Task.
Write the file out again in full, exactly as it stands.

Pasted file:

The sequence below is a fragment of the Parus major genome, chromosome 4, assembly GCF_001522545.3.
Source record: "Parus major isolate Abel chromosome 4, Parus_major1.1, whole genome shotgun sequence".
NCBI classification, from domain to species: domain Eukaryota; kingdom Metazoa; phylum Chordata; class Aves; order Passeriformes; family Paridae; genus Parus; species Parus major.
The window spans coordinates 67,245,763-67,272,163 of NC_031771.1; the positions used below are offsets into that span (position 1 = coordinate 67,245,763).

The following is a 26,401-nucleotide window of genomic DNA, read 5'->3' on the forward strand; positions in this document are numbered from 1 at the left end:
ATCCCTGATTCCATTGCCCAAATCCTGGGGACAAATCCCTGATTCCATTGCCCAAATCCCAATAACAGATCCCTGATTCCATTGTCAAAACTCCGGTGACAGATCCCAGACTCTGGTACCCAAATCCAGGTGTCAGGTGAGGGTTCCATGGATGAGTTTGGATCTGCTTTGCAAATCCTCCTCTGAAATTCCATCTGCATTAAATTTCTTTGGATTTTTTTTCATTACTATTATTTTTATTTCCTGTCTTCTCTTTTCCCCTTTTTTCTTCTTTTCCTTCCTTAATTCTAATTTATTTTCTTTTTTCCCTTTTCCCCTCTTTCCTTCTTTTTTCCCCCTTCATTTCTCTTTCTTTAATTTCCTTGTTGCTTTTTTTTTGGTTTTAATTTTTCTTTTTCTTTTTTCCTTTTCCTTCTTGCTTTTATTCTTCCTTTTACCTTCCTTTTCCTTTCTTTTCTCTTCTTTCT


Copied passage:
The sequence below is a fragment of the Parus major genome, chromosome 4, assembly GCF_001522545.3.
Source record: "Parus major isolate Abel chromosome 4, Parus_major1.1, whole genome shotgun sequence".
NCBI classification, from domain to species: domain Eukaryota; kingdom Metazoa; phylum Chordata; class Aves; order Passeriformes; family Paridae; genus Parus; species Parus major.
The window spans coordinates 67,245,763-67,272,163 of NC_031771.1; the positions used below are offsets into that span (position 1 = coordinate 67,245,763).

The following is a 26,401-nucleotide window of genomic DNA, read 5'->3' on the forward strand; positions in this document are numbered from 1 at the left end:
ATCCCTGATTCCATTGCCCAAATCCTGGGGACAAATCCCTGATTCCATTGCCCAAATCCCAATAACAGATCCCTGATTCCATTGTCAAAACTCCGGTGACAGATCCCAGACTCTGGTACCCAAATCCAGGTGTCAGGTGAGGGTTCCATGGATGAGTTTGGATCTGCTTTGCAAATCCTCCTCTGAAATTCCATCTGCATTAAATTTCTTTGGATTTTTTTTCATTACTATTATTTTTATTTCCTGTCTTCTCTTTTCCCCTTTTTTCTTCTTTTCCTTCCTTAATTCTAATTTATTTTCTTTTTTCCCTTTTCCCCTCTTTCCTTCTTTTTTCCCCCTTCATTTCTCTTTCTTTAATTTCCTTGTTGCTTTTTTTTTGGTTTTAATTTTTCTTTTTCTTTTTTCCTTTTCCTTCTTGCTTTTATTCTTCCTTTTACCTTCCTTTTCCTTTCTTTTCTCTTCTTTCT